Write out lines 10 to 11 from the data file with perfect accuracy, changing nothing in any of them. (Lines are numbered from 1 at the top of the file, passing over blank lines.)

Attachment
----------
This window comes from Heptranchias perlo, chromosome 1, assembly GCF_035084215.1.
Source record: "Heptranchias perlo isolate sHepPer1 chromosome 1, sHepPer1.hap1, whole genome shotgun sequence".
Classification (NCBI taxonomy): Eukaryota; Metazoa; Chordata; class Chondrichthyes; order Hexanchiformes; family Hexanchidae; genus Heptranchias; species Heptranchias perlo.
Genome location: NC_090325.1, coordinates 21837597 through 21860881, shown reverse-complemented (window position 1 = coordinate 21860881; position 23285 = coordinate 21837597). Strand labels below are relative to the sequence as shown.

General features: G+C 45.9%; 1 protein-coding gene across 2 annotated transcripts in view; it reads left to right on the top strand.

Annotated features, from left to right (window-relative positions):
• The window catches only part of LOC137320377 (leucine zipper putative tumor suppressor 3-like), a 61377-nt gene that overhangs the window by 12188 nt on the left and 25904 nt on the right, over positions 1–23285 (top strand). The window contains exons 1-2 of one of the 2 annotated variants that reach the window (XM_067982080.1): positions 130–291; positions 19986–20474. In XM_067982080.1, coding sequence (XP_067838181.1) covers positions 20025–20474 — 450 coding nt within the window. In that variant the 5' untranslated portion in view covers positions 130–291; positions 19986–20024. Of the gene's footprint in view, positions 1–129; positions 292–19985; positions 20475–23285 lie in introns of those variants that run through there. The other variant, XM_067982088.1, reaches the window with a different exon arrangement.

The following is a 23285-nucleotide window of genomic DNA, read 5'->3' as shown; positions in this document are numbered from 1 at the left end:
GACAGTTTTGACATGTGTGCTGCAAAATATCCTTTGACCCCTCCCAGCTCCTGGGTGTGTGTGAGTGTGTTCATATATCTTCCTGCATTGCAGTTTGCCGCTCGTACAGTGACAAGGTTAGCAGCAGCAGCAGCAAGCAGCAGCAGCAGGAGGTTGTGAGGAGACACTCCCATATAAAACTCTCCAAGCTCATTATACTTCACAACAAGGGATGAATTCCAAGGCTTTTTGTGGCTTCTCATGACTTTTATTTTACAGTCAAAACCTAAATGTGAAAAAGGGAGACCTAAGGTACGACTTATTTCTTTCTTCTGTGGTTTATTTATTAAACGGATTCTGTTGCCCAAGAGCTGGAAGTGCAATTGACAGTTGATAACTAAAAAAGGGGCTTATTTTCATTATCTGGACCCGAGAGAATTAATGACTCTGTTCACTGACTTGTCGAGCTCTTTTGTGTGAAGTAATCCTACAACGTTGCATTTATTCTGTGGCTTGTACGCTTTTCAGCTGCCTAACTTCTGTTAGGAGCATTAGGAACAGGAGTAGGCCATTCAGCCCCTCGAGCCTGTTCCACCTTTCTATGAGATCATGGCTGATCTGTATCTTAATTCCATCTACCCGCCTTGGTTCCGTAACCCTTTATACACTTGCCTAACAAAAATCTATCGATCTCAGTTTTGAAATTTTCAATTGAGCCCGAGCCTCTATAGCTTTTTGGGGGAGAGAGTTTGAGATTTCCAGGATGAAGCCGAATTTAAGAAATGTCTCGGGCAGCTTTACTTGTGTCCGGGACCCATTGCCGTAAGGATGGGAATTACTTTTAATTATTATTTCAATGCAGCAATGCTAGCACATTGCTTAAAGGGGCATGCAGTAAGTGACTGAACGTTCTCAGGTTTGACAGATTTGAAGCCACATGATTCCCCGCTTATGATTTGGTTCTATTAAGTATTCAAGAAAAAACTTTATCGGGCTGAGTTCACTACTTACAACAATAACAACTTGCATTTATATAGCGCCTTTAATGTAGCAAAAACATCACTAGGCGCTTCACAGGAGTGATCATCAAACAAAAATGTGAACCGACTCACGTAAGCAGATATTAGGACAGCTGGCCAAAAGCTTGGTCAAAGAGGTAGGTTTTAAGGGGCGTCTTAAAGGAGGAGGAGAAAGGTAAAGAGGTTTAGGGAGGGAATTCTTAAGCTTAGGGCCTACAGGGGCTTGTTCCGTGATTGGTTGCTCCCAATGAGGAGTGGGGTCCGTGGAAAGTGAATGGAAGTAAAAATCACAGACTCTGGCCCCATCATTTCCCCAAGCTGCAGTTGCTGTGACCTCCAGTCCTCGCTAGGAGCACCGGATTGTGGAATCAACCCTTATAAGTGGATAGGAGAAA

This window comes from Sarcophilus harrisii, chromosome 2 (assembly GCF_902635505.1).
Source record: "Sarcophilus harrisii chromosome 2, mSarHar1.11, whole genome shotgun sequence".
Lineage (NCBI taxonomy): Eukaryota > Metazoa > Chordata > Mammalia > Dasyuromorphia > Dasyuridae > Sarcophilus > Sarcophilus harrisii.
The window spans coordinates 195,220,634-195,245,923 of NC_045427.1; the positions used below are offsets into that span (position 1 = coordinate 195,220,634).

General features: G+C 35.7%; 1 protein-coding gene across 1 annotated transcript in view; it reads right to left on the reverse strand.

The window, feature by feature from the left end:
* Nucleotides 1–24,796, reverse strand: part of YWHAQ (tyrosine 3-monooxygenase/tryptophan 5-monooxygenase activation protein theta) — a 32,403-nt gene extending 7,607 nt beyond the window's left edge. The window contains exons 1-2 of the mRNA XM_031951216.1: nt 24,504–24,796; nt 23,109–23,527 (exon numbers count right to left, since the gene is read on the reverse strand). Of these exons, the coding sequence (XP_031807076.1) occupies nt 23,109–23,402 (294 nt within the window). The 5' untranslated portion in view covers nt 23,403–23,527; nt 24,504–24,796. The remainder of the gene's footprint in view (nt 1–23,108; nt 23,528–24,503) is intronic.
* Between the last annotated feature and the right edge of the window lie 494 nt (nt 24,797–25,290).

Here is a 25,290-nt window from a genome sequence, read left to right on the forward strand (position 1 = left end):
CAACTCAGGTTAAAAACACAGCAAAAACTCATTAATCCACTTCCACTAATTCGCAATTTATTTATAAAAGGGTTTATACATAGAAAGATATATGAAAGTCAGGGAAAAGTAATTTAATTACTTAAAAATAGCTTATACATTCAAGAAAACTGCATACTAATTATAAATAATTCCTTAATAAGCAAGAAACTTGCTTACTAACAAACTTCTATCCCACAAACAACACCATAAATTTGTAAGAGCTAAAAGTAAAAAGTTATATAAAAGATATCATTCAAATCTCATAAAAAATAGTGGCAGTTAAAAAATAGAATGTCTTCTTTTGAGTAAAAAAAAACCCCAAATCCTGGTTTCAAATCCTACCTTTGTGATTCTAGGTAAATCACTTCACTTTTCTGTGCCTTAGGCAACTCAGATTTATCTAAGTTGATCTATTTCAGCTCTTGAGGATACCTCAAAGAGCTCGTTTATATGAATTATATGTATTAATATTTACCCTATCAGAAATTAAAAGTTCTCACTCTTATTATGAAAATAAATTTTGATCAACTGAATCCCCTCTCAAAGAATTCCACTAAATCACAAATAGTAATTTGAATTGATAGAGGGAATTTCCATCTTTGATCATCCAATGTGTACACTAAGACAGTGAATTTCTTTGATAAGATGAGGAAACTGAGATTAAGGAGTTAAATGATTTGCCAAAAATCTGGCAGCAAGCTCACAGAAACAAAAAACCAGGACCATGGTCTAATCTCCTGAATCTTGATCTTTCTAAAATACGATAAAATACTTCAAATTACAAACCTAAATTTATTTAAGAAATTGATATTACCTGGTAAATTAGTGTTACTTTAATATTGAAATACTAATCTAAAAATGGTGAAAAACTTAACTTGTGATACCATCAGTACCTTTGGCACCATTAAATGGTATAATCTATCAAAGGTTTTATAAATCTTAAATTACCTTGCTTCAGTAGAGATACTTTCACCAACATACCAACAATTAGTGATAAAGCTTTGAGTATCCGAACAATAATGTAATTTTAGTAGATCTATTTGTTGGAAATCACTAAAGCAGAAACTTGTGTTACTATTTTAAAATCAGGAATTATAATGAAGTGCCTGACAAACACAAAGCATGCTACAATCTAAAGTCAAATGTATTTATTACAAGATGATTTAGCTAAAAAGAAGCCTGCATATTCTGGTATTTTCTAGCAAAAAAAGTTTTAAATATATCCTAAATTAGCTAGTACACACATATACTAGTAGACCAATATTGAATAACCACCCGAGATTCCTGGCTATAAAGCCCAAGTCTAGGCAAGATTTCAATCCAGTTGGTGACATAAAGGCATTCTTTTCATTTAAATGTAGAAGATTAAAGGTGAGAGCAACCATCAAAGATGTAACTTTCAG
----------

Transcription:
This window comes from Sarcophilus harrisii, chromosome 2 (assembly GCF_902635505.1).
Source record: "Sarcophilus harrisii chromosome 2, mSarHar1.11, whole genome shotgun sequence".